WASHINGTON — When President Barack Obama delivers his final State of the Union address on Tuesday, a Chicago man and a Schaumburg woman will be sitting in first lady Michelle Obama’s guest box.
And one of the 24 seats in Mrs. Obama’s box in the House of Representatives will be left empty. That’s to pay tribute to victims of gun violence, who, according to the White House, “no longer have a voice.”
As did prior presidential administrations, the Obama White House typically uses the annual exercise of selecting guests for the first lady’s box to put a human face on policies and to acknowledge heroes or individuals who in the past year had endured tragedy.
This year, Obama will spotlight two people who inspired him when he first ran for president in 2008, including the South Carolina woman who coined the famous “Fired up, ready to go” slogan.
Obama also wants to cement his legacy, particularly with his Affordable Care Act, which Republicans in Congress have tried dozens of time to dismantle, and saving the American auto industry.
“It’s very surreal,” Cedric Rowland said Saturday about being selected to sit in the first lady’s box during the speech.
An Austin resident who helps enroll people in the Obamacare program, Rowland is a lead “navigator” for the Near North Health Service Corporation in Chicago.
Rowland’s attendance at Obama’s final State of the Union to Congress is most likely the result of his having met Obama senior adviser Valerie Jarrett when she visited the Komed Holman Health Center on the South Side last November to promote health insurance enrollment under the Affordable Care Act.
Rowland was there to highlight his work to find health insurance for Stephanie Lucas, a diabetic from the South Side who lost her Medicaid eligibility. With assistance from Rowland, Lucas found a policy for $62 a month for her after tax credits, according to the White House.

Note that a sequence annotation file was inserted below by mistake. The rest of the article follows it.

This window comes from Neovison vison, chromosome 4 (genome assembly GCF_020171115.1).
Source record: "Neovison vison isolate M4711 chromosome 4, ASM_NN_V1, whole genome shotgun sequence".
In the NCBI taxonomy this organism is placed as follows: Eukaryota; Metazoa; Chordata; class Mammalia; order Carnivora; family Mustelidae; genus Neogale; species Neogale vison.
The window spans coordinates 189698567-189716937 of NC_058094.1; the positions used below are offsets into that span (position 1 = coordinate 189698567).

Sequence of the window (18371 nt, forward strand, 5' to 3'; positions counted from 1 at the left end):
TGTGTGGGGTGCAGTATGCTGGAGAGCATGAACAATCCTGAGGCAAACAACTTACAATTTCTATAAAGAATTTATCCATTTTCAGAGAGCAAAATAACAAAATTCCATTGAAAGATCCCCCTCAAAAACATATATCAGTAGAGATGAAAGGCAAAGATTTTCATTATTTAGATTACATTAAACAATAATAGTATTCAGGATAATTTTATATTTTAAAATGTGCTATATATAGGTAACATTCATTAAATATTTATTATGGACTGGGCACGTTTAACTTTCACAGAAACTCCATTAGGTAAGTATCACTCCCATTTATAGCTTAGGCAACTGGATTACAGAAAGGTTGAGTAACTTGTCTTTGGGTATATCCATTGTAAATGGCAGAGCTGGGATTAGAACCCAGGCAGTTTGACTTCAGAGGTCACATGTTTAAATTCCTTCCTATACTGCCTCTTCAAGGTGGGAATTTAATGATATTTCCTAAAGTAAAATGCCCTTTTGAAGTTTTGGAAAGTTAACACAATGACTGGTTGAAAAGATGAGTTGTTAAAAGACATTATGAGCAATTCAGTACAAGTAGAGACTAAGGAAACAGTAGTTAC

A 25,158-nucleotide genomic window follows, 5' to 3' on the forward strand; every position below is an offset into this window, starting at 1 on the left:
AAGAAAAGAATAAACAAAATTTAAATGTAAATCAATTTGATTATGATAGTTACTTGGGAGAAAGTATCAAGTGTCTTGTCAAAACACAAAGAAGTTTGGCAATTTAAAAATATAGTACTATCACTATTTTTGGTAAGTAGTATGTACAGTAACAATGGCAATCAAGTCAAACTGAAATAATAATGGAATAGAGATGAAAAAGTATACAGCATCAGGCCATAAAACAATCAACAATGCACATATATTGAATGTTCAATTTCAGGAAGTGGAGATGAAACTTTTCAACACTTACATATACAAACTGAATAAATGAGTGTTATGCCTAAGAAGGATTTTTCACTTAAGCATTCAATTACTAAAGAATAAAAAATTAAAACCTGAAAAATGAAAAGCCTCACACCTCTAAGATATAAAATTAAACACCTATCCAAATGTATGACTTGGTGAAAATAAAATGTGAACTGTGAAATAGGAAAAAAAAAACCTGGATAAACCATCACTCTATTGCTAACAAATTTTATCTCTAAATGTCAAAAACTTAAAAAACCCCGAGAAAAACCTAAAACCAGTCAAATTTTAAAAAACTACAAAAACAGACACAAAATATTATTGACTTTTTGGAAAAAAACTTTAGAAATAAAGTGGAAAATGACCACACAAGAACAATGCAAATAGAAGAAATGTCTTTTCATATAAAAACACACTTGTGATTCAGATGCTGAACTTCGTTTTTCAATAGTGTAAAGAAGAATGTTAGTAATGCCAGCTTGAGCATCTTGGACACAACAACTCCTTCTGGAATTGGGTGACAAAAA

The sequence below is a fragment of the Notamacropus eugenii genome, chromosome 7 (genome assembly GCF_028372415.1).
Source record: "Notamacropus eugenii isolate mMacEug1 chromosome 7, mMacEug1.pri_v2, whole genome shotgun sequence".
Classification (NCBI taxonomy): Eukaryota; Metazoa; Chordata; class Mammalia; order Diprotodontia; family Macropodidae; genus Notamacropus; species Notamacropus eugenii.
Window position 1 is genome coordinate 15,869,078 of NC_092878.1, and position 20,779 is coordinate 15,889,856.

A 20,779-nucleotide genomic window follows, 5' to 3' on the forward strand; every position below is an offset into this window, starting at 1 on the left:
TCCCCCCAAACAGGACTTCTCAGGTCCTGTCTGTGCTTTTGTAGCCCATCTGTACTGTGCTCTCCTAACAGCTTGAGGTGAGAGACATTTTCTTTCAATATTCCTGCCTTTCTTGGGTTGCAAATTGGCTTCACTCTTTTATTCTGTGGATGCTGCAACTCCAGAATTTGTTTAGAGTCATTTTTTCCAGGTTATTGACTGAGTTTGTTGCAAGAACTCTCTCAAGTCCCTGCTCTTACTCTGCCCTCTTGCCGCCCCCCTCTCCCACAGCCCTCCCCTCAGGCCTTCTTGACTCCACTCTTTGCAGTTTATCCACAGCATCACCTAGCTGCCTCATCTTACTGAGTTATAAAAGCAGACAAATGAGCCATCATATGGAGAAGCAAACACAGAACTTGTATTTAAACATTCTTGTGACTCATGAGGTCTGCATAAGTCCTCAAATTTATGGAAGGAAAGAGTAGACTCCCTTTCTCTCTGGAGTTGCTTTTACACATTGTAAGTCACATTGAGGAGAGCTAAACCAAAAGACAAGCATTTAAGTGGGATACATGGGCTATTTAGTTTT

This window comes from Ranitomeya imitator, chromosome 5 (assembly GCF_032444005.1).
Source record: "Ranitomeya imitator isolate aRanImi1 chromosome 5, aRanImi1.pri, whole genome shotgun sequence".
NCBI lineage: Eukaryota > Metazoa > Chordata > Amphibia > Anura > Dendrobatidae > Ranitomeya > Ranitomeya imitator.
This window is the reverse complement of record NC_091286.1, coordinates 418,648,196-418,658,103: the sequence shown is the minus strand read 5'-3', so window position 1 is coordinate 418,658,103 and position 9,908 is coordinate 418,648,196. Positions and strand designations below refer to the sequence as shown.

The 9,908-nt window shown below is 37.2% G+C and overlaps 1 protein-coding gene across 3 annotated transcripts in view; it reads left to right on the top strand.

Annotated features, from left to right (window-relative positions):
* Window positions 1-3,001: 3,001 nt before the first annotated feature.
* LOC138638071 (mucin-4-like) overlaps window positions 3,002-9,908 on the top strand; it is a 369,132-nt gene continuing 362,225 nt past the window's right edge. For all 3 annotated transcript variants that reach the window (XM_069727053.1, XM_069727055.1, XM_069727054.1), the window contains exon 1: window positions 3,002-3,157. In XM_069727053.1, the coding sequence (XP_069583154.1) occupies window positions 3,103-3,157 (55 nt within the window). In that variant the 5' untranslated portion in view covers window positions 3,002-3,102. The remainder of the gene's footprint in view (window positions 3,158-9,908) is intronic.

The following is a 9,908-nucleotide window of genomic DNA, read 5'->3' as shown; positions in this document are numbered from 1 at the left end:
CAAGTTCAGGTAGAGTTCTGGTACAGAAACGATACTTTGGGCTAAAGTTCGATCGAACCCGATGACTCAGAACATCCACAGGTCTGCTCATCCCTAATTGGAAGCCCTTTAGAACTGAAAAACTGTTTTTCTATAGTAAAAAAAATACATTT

On Tuesday, Obama will give Rowland, 28, a shout-out before Republican members of Congress who have been trying for years to repeal Obama’s signature health-care law.
On Friday, Obama vetoed a measure — passed with Republican votes — to repeal part of the Affordable Care Act, saying in his veto message that the legislation “would reverse the significant progress we have made in improving health care in America.”
The White House invited Rowland Monday for what will be his first visit to the city.
“I just think that I am blessed, and thank everyone for the opportunity because I definitely would never have thought this would happen to me,” Rowland said.
“I am not the only one in Chicago who does this work, and I know there are a lot of people who do the same things as me,” he said. “I know everybody is trying to do their best out here to try to enroll as many people as they can because, with this being his last year in office and everything, everybody wants to do their best, basically make sure everyone gets insured.”
Rowland is a specialist in the Army Reserves who holds two full-time jobs. He also is employed nights at Garfield Park Behavioral Hospital, where he works with kids between the ages of 5 and 17.
Another guest in Mrs. Obama’s box will be Gloria Balenski, a Schaumburg resident who got the attention of the White House after she wrote the president a letter last year “thanking him for the economic priorities he pursued at a time of turmoil, which Gloria credits with helping her family to bounce back” from economic hard times,” according to the White House.
Balenski is a former facility manager at Matsushita Panasonic who was laid off in 2007. The White House said her husband Norb’s job at Chevrolet was “threatened when the auto industry cratered.” Obama will highlight a happy ending to the Balenski family story.